Sunday 4 December 2016

Chinese crash knocks $82m off Avolon price tag

Harry Leech and Nick Webb

Published 06/09/2015 | 02:30

Domhnal Slattery's aviation leasing group Avolon lost $82m from its sale price due to fears over the Chinese economy
Domhnal Slattery's aviation leasing group Avolon lost $82m from its sale price due to fears over the Chinese economy

Stock market volatility caused by fears over the health of the Chinese economy knocked $82m off the sale price of Domhnal Slattery's aviation leasing group Avolon. Last week, Bohai Leasing, a unit of Chinese aviation and shipping conglomerate HNA Group, agreed to buy Avolon for $31 per share, which attributes an enterprise value of $7.6bn to the Irish group.

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The $31 per share offer is a reduction on an earlier $32 per share indicative offer made by Bohai leasing on August 10. The "agreed price... reflects significant volatility across global equity markets," according to the two companies.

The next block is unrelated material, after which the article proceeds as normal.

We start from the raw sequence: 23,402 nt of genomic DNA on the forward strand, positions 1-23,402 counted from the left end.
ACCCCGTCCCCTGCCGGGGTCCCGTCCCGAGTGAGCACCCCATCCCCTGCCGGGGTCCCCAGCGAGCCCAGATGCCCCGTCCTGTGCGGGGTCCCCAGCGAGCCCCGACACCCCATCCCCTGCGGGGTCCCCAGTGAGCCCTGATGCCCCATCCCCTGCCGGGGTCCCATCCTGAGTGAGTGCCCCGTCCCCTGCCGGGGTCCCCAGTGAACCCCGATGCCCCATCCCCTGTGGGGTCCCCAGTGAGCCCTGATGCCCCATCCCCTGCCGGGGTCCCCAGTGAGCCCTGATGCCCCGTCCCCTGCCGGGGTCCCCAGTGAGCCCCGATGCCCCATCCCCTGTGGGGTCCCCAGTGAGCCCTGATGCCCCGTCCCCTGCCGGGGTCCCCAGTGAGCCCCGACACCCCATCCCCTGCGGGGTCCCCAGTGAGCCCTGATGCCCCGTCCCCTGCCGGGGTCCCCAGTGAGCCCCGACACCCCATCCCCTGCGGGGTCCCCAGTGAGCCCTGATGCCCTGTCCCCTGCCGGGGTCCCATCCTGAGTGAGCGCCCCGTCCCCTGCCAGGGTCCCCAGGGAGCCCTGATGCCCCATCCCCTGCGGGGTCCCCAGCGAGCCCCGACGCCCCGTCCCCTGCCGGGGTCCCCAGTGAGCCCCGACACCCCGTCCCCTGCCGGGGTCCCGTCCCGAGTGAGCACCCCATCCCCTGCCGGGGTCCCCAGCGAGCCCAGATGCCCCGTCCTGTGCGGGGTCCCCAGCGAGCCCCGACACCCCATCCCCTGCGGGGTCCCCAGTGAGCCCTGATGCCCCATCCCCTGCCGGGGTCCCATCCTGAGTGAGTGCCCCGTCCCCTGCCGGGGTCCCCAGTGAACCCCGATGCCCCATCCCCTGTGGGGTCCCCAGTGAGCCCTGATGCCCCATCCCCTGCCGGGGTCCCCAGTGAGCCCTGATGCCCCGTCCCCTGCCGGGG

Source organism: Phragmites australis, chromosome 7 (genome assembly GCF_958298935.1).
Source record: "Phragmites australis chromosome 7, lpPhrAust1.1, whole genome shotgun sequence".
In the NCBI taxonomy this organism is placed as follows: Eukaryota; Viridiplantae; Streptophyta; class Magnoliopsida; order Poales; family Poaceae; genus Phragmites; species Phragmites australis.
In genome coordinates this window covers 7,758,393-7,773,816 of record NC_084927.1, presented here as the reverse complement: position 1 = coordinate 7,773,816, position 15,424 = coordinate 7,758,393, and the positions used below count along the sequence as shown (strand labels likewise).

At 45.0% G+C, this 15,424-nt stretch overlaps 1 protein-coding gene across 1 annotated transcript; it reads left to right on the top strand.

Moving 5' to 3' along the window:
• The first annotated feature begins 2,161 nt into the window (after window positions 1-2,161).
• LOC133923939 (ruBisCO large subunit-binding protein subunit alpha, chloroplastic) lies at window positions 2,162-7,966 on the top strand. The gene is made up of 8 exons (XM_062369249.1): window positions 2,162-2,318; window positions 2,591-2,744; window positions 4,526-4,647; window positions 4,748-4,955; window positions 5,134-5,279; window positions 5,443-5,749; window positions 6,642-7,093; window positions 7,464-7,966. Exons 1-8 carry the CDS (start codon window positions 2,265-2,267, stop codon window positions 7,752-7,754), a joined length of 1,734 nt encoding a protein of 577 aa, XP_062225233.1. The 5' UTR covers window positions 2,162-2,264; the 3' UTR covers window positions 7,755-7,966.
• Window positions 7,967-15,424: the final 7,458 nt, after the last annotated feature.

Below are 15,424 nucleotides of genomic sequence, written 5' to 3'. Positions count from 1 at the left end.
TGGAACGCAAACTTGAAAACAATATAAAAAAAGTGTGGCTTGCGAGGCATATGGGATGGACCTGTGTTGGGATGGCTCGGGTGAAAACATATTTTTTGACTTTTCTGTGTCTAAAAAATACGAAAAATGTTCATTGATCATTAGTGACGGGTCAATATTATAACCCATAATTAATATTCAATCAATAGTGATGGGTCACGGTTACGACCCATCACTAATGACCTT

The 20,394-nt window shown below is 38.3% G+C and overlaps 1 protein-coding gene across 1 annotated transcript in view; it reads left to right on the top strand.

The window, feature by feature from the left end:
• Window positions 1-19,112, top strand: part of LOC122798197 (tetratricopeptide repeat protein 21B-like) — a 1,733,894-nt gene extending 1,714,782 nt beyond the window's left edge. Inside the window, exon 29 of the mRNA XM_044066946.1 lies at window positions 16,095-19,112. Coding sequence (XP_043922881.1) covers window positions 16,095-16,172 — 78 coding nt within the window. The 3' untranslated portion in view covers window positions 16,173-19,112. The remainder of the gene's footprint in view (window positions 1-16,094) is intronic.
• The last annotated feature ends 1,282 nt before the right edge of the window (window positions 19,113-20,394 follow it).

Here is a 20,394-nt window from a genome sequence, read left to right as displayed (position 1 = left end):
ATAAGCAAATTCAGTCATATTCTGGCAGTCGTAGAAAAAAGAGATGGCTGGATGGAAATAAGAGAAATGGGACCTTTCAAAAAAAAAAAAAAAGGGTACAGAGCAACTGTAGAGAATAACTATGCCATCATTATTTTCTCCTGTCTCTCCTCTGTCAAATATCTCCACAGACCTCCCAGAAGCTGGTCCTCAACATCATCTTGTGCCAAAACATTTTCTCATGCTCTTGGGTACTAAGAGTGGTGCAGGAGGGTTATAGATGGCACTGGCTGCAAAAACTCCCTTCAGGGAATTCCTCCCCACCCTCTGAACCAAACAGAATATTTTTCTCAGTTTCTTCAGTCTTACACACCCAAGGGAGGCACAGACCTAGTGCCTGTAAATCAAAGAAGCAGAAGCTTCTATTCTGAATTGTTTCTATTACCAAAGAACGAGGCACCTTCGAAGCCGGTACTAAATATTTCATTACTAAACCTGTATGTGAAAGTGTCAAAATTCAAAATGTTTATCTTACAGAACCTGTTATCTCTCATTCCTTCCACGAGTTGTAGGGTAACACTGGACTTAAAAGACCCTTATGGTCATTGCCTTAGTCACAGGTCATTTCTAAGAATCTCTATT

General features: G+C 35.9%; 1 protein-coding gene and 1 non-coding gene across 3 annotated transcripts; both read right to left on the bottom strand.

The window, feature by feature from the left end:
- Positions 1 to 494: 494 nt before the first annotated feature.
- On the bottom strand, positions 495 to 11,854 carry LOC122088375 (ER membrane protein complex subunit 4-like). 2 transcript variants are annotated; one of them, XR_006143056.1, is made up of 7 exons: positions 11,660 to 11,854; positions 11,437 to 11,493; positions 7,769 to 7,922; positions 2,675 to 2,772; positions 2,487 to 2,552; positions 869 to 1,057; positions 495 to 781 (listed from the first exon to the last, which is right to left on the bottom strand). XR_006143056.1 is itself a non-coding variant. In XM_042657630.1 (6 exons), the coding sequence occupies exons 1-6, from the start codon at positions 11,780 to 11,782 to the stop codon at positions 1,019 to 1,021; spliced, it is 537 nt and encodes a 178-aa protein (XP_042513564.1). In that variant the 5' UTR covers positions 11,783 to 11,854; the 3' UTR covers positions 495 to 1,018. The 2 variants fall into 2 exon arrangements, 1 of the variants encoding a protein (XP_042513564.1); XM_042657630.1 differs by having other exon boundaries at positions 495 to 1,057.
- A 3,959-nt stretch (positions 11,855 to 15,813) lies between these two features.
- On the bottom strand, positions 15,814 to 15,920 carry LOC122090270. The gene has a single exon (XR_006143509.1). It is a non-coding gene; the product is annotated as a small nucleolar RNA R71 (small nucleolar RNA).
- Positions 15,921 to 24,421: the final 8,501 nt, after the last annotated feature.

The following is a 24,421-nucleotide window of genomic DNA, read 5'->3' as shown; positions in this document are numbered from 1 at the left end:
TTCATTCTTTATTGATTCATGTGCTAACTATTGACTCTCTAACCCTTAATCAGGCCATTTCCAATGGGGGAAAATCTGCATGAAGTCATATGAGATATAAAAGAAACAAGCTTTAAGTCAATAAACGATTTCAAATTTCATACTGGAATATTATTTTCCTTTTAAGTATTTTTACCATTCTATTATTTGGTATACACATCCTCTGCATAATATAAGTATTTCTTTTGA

Bohai also agreed to hike its "break fee" or deposit by $100m to $350m to show its commitment to the deal. The sum, which represents $4.25 per Avolon share, is payable to the leasing company under certain circumstances if the transaction isn't completed.

The deal underscores the increasing prominence of China's leasing companies in one of the world's fastest-growing aviation markets. Leased planes account for 36pc of the total airliner fleet in the Asia-Pacific region, according to Bloomberg Intelligence, second only to Europe.

"Chinese companies have been growing rapidly in aircraft leasing in recent years," said Kazunori Morisaki, an analyst at Japan Aviation Management Research in Tokyo. "China has a very large domestic aviation market, so there is room to have a big aviation leasing industry."

Serial aviation entrepreneur Slattery set up Avolon with John Higgins in 2010. They secured more than $7bn in backing from private equity firms and banks, including Cinven and CVC, and Oak Hill Capital Partner before buying up a swathe of new jets. The leasing group has more than 260 planes delivered or on order, and its fleet's average age of 2.6 years is the youngest among major aircraft lessors.

The company floated last December at a price of $20 per share, so its brief period as a listed company has generated a 55pc upside in just nine months. Slattery will be the biggest individual beneficiary of the deal, with his 1.1m shares worth almost €31m. He had already made a fortune when selling another Irish aircraft-leasing business to Royal Bank of Scotland in 2001. Avolon co-founder John Higgins is in line for a €13.4m pay out if the takeover goes through.

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